SBC adherents are simply people, when it gets down to it. They may piously proclaim all they like that they are in this world but not of it, or that they’re totally focused on Heaven. Trends still get to them just like they do to others.

Beer: Finger Lickin’ Good.

Q: Why do you have to take two Baptists with you when you go fishing?
A: Because if you take just one, he’ll drink all your beer.

A Bama Blog, August 2, 2006

I’d already been noticing oh-so-trendy evangelical leaders and adherents talking about the trendiest kinds of alcohol in their social media.

Here’s a Baptist who writes lovingly about a long-dead Baptist who brewed bourbon. And here’s a writeup of a whiskey maker in Waco, a town absolutely crushed by Baptists. And here’s a Southern town full of Baptists who seem very supportive of a distillery set up in one of the towns they themselves dominate.

None of this is new. In the 1980s, when I briefly joined the SBC, I even knew the truth of that doctrinal position–because even my peers in youth group drank to excess constantly. The self-proclaimed Internet Monk was writing about it back in 2005, describing the Southern Baptists’ hypocrisy toward alcohol as “One Big, Happy Lie.”

Rather, I’m seeing a new public sharing of preferences. In the past, the SBC’s hypocrisy about alcohol lurked under the surface of our cultural waters. “Jokes” about their secret see-yin of drinking circulated for years and years, a tacit concession that the SBC’s resolutions were all fine and good, in fact they could throw a big ole teetotalling parade down Booze-Free Main Street, and for all their bluster, along the throngs of people watching that parade, we’d find plenty of Southern Baptists drinking out of bottles hidden in paper bags and getting quietly soused before noon.

Random profiles on Twitter of Baptists broadcasting their affection for beer.

Whiskey: Taste the Rainbow.

A couple of months ago, we saw a Baptist Press news article about the SBC’s shift in attitude about alcohol. The writer of that piece speculates that Brett Kavanaugh’s stoutly-affirmed affection for beer perhaps played into discussions about the shift. I disagree. I think that shift began way before his botch of a hearing.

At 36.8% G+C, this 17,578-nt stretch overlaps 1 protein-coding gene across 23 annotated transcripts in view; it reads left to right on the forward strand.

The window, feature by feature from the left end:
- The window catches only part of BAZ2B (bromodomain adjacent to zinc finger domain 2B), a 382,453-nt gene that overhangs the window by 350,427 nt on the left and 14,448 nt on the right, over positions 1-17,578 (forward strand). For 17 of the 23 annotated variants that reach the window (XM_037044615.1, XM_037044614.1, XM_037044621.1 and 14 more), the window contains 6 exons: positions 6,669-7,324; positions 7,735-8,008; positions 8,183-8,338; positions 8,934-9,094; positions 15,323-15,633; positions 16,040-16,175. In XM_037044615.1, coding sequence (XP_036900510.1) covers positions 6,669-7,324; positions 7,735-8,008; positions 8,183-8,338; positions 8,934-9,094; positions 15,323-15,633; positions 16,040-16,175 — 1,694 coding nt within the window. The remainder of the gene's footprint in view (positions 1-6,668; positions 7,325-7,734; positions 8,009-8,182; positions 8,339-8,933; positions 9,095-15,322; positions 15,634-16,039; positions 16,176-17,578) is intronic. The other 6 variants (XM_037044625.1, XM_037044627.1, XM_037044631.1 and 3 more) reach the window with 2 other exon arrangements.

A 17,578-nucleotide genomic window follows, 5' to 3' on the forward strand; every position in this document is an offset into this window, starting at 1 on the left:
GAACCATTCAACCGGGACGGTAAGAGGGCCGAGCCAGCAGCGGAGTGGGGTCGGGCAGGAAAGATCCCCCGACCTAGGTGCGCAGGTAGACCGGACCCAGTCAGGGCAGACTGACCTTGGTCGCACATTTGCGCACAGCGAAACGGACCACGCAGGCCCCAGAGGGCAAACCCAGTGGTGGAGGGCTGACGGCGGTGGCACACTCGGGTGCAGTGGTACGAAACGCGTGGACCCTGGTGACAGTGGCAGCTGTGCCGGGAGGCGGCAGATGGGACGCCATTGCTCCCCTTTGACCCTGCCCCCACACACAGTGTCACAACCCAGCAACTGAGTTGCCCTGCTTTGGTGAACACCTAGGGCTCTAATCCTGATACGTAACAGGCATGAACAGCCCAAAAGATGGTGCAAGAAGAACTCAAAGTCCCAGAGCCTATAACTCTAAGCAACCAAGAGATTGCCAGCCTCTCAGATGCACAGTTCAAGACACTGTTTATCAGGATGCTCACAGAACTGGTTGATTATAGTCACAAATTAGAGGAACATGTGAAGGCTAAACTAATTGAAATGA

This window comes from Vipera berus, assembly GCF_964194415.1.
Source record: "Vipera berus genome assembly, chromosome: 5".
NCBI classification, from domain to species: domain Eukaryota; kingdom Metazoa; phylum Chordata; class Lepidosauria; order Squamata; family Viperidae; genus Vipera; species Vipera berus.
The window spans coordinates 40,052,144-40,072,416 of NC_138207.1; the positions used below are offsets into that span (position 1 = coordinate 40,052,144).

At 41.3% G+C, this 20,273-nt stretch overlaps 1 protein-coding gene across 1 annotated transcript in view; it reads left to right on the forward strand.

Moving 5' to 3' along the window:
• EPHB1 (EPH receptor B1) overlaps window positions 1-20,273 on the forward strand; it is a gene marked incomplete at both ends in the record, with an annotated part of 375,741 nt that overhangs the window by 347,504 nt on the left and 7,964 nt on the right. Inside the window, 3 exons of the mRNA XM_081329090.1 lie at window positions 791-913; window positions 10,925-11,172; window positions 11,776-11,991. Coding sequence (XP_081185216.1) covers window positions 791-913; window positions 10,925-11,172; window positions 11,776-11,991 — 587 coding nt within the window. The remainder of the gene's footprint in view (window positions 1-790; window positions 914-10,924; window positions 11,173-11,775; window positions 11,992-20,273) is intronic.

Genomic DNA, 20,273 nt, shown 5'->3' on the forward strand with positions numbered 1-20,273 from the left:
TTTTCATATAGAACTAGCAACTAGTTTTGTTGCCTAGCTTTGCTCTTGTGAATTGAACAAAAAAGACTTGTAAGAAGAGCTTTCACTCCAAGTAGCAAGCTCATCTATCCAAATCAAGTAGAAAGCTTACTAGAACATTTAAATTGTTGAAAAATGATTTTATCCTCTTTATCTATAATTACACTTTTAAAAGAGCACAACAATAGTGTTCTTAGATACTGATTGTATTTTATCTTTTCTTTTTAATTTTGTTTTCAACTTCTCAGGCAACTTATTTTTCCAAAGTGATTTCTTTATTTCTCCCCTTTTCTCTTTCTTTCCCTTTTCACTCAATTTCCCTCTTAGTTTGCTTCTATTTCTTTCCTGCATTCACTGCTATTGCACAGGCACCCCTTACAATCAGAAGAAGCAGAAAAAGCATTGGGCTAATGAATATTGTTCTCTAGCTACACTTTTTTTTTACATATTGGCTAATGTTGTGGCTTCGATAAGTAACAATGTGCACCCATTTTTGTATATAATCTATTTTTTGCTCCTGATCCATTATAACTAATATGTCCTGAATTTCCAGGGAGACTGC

Maybe it was Southern Baptists who discover that they’ve “grown to enjoy a glass of wine now and then” and don’t like to hide it. Authenticity may well be one of our human needs–maybe fairly high up the hierarchy, to use Maslow’s imagery, but there all the same. If someone likes to drink sometimes, that person probably won’t like sitting in a pew listening to a preacher thunderously denounce all those who consume alcohol as fake Christians or boozehounds.

In that Baptist Press article, the writer profiled several Southern Baptists who have substance-abuse issues with alcohol. And in these profiles, we begin to see something interesting.

Bourbon: Where the Flavor Is.

One recovering alcoholic works as a pastor now. He began drinking as a 15-year-old. He claims he’s been sober now for 16 years and must avoid all alcohol forever (as most recovering addicts must). Unfortunately, he could never find that line between responsible consumption and overconsumption. Now he piously informs us,

I’ve never met a person drinking who becomes more holy as a result of it. I have seen people destroy their lives because of it though.

I suspect he’d have something different to say if we applied that sentiment to cell phones, social media, automobiles, multi-level marketing schemes, the chasing and accumulation of massive wealth, and habitual overeating–all of which Southern Baptists are just fine and dandy with. These things also not only do not increase “holiness,” but destroy lives when abused.